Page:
The Hidden Meaning of Cheshvan


BP Illustration by Eva Suissa

Initiative: Cheshvan is a month where we proactively search for meaning in our lives and a connection to G-d.

By Tali Schlacht, 11th Grade

There are still a few days left in the month of Cheshvan, so there’s still time to learn from it, and specifically from its name: Mar-Cheshvan, as the month is referred to by the Gemara along with Rashi, Rambam,and Ibn Ezra. The word mar has multiple definitions, one of which is “bitter.”

The classic explanation is that we call the month ‘bitter’ because it contains no chagim, or holidays. There are not only no days of simcha, or happiness, but there are also no sad days. Tisha B’av is sad and occurs in the month of Av, also called Menachem Av; menachem meaning comfort. The month of Av has a bitterer feel to it than Cheshvan does, yet Cheshvan is considered bitter instead of Av. This month seems very dry and empty, with neither simcha or sadness.

Reb Shlomo Carlebach, a Chasidic Rabbi known for his singing and personal warmth who died in 1994, looks at the word mar backwards – as ram, meaning elevated. How could a month without any chagim possibly be elevated?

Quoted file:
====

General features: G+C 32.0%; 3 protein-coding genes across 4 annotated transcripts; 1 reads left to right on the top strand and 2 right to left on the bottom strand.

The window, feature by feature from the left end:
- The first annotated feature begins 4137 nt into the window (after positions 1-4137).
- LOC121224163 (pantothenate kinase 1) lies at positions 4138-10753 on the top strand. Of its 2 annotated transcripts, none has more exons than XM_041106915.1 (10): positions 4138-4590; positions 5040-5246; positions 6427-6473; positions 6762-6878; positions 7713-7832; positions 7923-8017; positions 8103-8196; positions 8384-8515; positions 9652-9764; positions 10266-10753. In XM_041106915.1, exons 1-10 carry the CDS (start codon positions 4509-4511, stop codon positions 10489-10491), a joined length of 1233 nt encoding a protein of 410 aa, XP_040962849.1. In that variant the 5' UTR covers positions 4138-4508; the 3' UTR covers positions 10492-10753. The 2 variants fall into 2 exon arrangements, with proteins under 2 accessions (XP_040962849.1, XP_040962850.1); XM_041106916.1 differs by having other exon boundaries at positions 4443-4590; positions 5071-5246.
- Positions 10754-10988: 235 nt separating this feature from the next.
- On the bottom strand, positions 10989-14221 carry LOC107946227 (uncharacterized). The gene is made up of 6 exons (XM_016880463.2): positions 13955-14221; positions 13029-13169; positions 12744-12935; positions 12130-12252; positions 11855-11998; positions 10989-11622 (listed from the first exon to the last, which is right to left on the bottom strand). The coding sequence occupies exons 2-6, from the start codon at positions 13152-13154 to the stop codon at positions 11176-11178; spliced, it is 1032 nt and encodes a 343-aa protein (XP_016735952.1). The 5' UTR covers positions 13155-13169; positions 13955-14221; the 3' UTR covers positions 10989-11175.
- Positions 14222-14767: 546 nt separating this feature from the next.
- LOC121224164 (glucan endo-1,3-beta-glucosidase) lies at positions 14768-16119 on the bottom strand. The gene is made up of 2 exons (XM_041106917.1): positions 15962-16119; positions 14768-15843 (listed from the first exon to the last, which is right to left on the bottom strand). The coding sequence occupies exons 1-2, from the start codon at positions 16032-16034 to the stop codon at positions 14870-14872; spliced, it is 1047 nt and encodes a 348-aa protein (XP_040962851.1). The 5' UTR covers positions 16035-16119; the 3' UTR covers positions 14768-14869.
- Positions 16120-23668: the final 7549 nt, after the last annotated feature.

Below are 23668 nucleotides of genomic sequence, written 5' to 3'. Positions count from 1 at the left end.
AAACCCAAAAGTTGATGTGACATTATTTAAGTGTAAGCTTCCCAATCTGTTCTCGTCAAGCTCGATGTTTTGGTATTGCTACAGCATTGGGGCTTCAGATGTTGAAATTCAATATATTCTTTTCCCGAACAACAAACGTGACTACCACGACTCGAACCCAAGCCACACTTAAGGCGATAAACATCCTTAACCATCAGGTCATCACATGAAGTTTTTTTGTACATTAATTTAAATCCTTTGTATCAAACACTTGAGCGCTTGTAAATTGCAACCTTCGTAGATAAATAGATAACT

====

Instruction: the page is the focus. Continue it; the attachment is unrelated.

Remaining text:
The month of Cheshvan follows the eventful month of Tishrei, when we experienced a rollercoaster of religious experience. We sat in synagogue for many hours on Rosh Hashanah and Yom Kippur reflecting on the past year. Next came the more joyous holiday of Sukkot where we ate many meals outside, with beautiful weather in the Sukkah. We ended the month with Shemini Atzeret and Simchat Torah, when we had an excessive amount of happiness.

Then we reach Cheshvan and there’s nothing.

Ramcheshvan, as Carlebach sees it, is a month when specialness is hidden. This makes it a time to take the inspiration from Tishrei and apply it to our everyday lives. There are no chagim to help us connect, it all comes from us. We get the chance to jump back into routine, and recognize the joys of day-to-day life – to live in the moment and appreciate the little things, instead of merely waiting for our next vacation or chag.

Following Carlebach’s teaching, we can use these last days of Cheshvan to identify and experience the many brachot – blessingswe have in our lives, and appreciate those smaller things that we often don’t recognize. In Tishrei we had many chagim which helped us work on our connection with Hashem. During Cheshvan, with no chagim, we can push ourselves to have this connection on our own, creating an even stronger relationship.

We can turn Cheshvan’s bitterness into brachot, and the month doesn’t have to be seen as bitter.